Glasgow is known for having the UK’s best vegan food and alternative culture.
As a hipster haven, I was hoping this city would have plenty for someone like me – a vegetarian minimalist who drinks soy lattes on a daily basis and would gladly fork out for any product with the word ‘eco’ on it. Yes I know, I’m a cliché.
Well, it was unsurprising but wonderful to discover that Glasgow did have plenty for me. Instead of being the kind of place where you hop between sightseeing attractions and barely see anything beneath the tourist facade, Glasgow was the kind of place where you could wander the streets and find the city’s soul around every corner.
Rob and I enjoyed discovering little coffee shops and underground bars, seeking out healthy vegan buddha bowls and gluten-free meals for our GF friend who was travelling around Scotland with us, and admiring the mix of old and new architecture which somehow blended together seamlessly.
Glasgow was truly the perfect place for a weekend city break, except for the weather – those consistently grey skies will never win me over! Here’s my essential guide to 48 hours in Glasgow.
First stop – the cemetery! While this may seem like an odd choice of sightseeing activity, Glasgow’s Necropolis is definitely worth seeing. Perched on a hill overlooking the famous cathedral, this collection of creepy graves and massive tombs mark the burial place of 50,000 people including some famous and historic Glaswegians. Wandering through the gravestones is pretty interesting on your own, but you can also choose to do a walking tour to learn more about the history of this spooky place.
Right next to the Necropolis is Glasgow Cathedral. This 12th century Gothic cathedral is free to enter and is historically significant to the city, as well as being rather pretty on the inside. I really enjoyed venturing underneath the chapel to the crypts to find the tomb of Saint Mungo (Glasgow’s patron saint).
Just south of the cathedral and necropolis are some of Glasgow’s best breweries. We chose to visit Drygate, which had a baller beer hall with industrial decor. They also have a kitchen serving burgers and bar snacks, so this is the perfect spot to order some lunch and replenish your energy for the afternoon with a craft beer.
Just around the corner from Drygate is Wellpark Brewery, which acts as the visitor center and tasting bar for Scotland’s popular Tennent’s beer. You can do a brewery tour here for £10 per person, which is run hourly every day of the week and includes a tasting at the end. Good value, I say!
If you’re not feeling too tipsy after an afternoon of beer tasting, take a walk to check out some of the artworks on Glasgow’s mural trail. It might be worth taking a Glasgow street art tour to see all of the amazing murals throughout the city center! I stumbled upon the Saint Mungo mural on High Street, which depicts a modern-day version of Glasgow’s patron saint.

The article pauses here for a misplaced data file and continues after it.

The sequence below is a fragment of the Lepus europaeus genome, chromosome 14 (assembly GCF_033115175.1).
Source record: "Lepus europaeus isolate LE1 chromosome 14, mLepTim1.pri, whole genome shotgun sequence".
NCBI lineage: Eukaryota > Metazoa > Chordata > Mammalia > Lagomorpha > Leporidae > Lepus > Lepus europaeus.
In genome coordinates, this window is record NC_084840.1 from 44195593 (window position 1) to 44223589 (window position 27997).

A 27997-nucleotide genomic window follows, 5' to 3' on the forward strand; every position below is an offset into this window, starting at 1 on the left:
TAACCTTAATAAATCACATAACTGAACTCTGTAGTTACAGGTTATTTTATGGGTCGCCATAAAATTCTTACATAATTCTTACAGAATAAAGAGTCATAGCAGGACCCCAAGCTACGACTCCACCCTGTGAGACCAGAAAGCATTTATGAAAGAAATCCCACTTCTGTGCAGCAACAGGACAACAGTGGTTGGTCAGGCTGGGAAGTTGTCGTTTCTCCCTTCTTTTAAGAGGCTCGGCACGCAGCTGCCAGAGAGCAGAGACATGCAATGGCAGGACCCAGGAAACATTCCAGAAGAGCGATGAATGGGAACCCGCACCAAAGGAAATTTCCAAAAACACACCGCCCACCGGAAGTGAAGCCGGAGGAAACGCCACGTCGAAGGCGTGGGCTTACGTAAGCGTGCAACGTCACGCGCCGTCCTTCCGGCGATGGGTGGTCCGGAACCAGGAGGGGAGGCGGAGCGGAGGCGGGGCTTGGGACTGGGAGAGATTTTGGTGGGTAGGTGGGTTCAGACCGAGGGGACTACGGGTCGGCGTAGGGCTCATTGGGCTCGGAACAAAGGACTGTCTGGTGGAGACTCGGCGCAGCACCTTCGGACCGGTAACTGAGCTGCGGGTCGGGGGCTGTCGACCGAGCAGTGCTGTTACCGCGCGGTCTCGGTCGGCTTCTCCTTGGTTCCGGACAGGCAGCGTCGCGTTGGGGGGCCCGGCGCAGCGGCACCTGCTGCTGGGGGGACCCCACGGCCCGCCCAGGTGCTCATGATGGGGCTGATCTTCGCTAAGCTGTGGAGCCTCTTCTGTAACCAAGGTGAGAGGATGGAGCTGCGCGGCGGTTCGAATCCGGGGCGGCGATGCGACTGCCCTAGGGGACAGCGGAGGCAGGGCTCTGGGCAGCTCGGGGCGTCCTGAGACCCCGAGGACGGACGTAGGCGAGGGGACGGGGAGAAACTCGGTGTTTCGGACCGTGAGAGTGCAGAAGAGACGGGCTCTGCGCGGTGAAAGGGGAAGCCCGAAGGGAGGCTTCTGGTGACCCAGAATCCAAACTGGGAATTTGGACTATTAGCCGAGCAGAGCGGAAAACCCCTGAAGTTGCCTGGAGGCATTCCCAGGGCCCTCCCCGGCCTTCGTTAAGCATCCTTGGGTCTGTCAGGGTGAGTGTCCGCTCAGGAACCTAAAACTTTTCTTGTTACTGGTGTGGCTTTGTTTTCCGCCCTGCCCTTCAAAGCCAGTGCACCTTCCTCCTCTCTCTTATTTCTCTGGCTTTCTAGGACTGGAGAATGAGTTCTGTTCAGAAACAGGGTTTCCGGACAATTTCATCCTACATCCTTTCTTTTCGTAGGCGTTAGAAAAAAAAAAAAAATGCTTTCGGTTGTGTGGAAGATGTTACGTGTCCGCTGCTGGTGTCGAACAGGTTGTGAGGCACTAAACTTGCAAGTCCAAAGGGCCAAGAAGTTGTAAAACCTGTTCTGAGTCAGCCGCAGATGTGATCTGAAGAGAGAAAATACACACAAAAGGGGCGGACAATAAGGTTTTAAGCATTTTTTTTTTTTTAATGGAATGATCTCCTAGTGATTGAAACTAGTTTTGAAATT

You can find a hotspot of vegan food and alternative culture at Mono in the city center. This place serves a 100% vegan menu of pizzas and mains, and hosts live music from around 7:30 PM on most Thursday and Friday nights.
Today we’re heading to Glasgow’s West End, starting with the Botanic Gardens. The gardens themselves are lovely, especially at the time of year when flowers are blooming, but I thought the best feature was the beautiful glasshouses which held a selection of tropical plants even in the cold Scottish climate. The glasshouses open at 10 AM, and after you’ve finished admiring the plants, you can stop for a cup of tea with scones at the on-site tearoom.
It’s about a 10-15 minute walk to the next stop – the University of Glasgow. Who would have known that a college building could be so pretty! Wandering around the university feels somewhat like being in Hogwarts with its castle-like buildings. Many visitors to Glasgow (myself included!) visit the West End campus to see these gorgeous gothic arches in the interior courtyard as they make for an absolutely perfect Insta photo.
I had actually planned on having lunch at The Hidden Lane Tea Room, but unfortunately the tiny cafe had no tables available for us. We ended up getting a healthy salad and sandwiches at a nearby cafe that doesn’t even show up on Google Maps, but if you’re feeling extra hungry, I’ve heard that Mother India’s Cafe has some amazing vegetarian food.
Kelvingrove Art Gallery is a great place to spend your afternoon. This brownstone building opened as a museum in 1901 and has stunning architecture, both inside and out. I couldn’t get enough of the tiled floors and arches lining the atrium (I may have gone a little overboard taking photos!), but I also enjoyed the Scottish tartans room and an exhibition on Scottish inventions. If you’re lucky, you might catch an organ recital which happens most days at 1:00 PM (or 3:00 PM on Sundays). Oh, and did I mention that this is all free of charge?
Now is the perfect time to have a true Scottish experience of trying haggis! I searched the city for some vegetarian haggis, and found some at the somewhat fancy but also uber trendy Ubiquitous Chip in Hillhead. It was totally worth splashing out on – their version of haggis came drizzled with whiskey sauce and was unbelievably good.
Stick around for post-dinner drinks just around the corner in Ashton Lane. We had a beverage in the beer garden at Brel, but there are plenty of bars in the area to choose from.
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